The light-hearted Ribbon Hero 2 can help your users work more easily with the Ribbon interface in Microsoft Office 2007 or 2010.
Are you still grappling with users who haven’t quite gotten the hang of finding the many commands woven into the unique Ribbon interface in Microsoft Office 2007 or 2010? There’s a free utility from Microsoft that can show them how to take full advantage of the Ribbon interface. This could help improve productivity and potentially reduce your help desk calls.
This training tool comes in the form of a game. Ribbon Hero 2 offers a series of tests to teach people how to accomplish their work using the Ribbon in the latest two versions of Office. The utility integrates directly with Word, Excel, PowerPoint and OneNote. It encourages users to perform specific tasks and provides hints along the way when needed.
With its own unique sense of humor, Ribbon Hero 2 even revives Clippy, the infamous cartoon paperclip that either amused or annoyed users of older versions of Office. This time around, though, your role is to aid Clippy by carrying out a series of tasks in order to score points and learn to use Office more effectively.
Download Ribbon Hero 2 from its dedicated Web site. You can save and then run the file RHSetup.msi. At the last screen in the installation process, you can choose to launch the program immediately. You can also launch it afterward from the Start Menu via a shortcut in the Microsoft Office Labs folder. From the program’s main introductory screen, you click Play to get started (see Figure 1).
Figure 1 You can save the Ribbon Hero 2 game for later, or get started right away.
A rolling comic strip highlights the history of Clippy, following his initial hiring and subsequent firing at Microsoft. It’s then up to the user to help Clippy find and succeed at a new job by tackling various tasks in Office. You can bypass the comic strip by clicking the Help Clippy button.
Microsoft Word then opens with the first challenge: Beef up Clippy’s resume by changing the document’s font from Comic Sans to Calibri (see Figure 2). Following the instructions that appear on the right sidebar, you can dive in to try to complete the assignment on your own. If you select the wrong icon or command, the program lets you know you’re going down the wrong path and suggests trying a different Ribbon tab.
Figure 2 Changing fonts is one of your first tasks in Ribbon Hero 2.
If you’re in the dark from the get-go, you can click the Need a Hint button. Ribbon Hero 2 will display a tip below each instruction. When you successfully resolve a task, Clippy cheerfully offers his congratulations and doles out a total score based on how many hints you needed (see Figure 3).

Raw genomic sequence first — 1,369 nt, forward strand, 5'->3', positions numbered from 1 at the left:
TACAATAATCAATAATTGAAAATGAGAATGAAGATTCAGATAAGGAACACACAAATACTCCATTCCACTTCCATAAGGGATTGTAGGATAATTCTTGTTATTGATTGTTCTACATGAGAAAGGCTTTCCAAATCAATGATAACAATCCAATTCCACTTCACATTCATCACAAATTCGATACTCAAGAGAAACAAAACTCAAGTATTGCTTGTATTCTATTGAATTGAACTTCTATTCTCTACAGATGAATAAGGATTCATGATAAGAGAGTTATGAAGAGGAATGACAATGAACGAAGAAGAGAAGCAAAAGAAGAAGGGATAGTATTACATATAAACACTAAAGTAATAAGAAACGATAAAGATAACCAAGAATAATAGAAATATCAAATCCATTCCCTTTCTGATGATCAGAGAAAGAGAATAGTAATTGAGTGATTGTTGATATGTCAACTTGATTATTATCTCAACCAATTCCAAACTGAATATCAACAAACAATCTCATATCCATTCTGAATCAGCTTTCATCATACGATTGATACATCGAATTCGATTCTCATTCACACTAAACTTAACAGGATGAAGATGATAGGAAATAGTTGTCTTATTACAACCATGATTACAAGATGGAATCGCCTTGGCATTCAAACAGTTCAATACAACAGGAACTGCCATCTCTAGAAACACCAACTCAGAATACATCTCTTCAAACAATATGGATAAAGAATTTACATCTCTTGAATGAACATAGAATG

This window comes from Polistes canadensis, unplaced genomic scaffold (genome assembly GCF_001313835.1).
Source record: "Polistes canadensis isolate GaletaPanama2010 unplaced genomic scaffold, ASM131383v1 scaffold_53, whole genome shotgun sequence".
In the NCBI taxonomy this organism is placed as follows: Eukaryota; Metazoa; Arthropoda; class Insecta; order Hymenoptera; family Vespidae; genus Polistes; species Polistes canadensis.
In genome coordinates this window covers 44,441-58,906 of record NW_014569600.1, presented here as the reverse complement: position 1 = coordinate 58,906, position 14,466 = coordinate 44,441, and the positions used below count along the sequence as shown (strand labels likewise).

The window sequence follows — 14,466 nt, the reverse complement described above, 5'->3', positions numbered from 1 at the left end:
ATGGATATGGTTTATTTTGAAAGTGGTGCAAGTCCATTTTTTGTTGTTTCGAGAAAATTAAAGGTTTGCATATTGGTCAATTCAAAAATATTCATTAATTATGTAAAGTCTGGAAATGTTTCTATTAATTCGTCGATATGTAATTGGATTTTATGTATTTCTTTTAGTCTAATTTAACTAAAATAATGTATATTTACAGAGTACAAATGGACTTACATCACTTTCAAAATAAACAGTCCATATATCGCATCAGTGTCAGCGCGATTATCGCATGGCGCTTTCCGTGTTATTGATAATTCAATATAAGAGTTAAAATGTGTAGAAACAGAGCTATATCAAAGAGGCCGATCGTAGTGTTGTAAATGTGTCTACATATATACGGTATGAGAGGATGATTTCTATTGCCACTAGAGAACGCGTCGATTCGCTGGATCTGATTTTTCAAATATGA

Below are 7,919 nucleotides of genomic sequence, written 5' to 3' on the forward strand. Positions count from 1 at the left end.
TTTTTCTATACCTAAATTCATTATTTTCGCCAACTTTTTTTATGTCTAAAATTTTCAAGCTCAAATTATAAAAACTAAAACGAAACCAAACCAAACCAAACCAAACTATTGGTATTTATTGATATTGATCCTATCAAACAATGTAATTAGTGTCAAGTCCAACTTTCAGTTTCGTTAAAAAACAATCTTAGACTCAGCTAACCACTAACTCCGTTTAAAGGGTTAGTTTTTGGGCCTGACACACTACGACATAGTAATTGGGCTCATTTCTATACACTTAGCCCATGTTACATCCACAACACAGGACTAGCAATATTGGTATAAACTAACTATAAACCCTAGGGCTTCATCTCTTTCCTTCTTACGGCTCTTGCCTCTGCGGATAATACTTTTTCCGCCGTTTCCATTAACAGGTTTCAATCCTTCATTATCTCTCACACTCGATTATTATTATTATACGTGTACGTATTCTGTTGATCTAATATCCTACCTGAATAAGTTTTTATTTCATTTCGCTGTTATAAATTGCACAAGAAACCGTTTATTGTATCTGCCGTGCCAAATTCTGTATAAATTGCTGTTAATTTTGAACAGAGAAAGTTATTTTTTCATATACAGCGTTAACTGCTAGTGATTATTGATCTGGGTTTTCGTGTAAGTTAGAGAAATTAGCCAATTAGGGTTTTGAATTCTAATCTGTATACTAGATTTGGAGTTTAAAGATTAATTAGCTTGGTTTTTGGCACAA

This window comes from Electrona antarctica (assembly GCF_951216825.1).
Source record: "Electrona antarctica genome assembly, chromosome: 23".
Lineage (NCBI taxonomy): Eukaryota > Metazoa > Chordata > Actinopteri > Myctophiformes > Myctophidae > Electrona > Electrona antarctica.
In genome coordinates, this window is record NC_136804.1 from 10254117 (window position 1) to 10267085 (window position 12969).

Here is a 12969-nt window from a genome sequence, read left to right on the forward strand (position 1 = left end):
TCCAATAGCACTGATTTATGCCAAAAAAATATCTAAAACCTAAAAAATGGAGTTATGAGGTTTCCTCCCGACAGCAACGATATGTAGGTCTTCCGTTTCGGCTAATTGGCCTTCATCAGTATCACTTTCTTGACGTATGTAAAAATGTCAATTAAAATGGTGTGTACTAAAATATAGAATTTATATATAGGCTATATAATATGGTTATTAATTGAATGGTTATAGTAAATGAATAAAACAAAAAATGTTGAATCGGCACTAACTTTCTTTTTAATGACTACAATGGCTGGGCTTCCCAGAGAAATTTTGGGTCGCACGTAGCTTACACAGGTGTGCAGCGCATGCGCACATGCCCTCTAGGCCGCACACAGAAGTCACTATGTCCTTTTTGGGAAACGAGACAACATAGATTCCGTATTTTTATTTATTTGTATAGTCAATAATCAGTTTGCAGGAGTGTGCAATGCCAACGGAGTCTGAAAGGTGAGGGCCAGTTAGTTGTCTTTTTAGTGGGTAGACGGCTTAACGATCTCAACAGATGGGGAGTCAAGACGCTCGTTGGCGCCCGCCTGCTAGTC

Figure 3 Ribbon Hero 2 scoring is based on how independently you complete the tasks.
After completing the task, click on Continue to start the next assignment. That also brings up another comic strip detailing the next phase in Clippy’s advancement. Thankfully, you can click on the Continue button a few times to bypass Clippy’s story and move on.
You’ll eventually come to a screen that takes you to a depiction of the Middle Ages. Here you can hover around castles and knights to view and choose from a variety of tasks, such as how to generate SmartArt in Word, create a pie chart in Excel and conjure up animations in PowerPoint (see Figure 4). Select a specific task and the game will launch the associated Office application.
Figure 4 The Middle Ages part of Ribbon Hero 2 has you complete more-advanced tasks.
After you accomplish each task, the game brings you back to the Middle Ages screen to pick a different assignment. A checkmark indicates which tasks you’ve completed. After vanquishing all the tasks in the Middle Ages, it’s on to Ancient Egypt (see Figure 5). You’ll have a whole new series of tasks amidst the Sphinx and Cleopatra. Finishing each level throughout history successfully brings you further along in time until you’ve completed all six levels.
Figure 5 You move through different periods of history as you complete more-advanced tasks in Ribbon Hero 2.
One obstacle to Ribbon Hero 2 is that the program wants users to select the Ribbon to accomplish tasks. If a user tries to complete an assignment using the pop-up menu or keyboard shortcuts, the program is apt to reject the solution. That’s the whole point of the game, though, to make people more comfortable with the Ribbon.
You can launch Ribbon Hero 2 from its Start Menu shortcut or directly from Office. It’s compatible with Windows 7, Windows Vista and Windows XP, and requires Office 2007 or 2010. An icon for the program appears at the end of the Home Ribbon in Word, Excel, PowerPoint and OneNote. Beyond opening Ribbon Hero 2, that icon displays the number of points racked up so far by the user.
Upper management may not want you or your users frittering away all their time playing Ribbon Hero 2. However, it can certainly be an effective and even entertaining training tool, especially for people still intimidated by the ever-present Microsoft Office Ribbon.
Lance Whitney is a writer, IT consultant and software trainer. He’s spent countless hours tweaking Windows workstations and servers. Originally a journalist, he took a blind leap into the IT world in the early ’90s.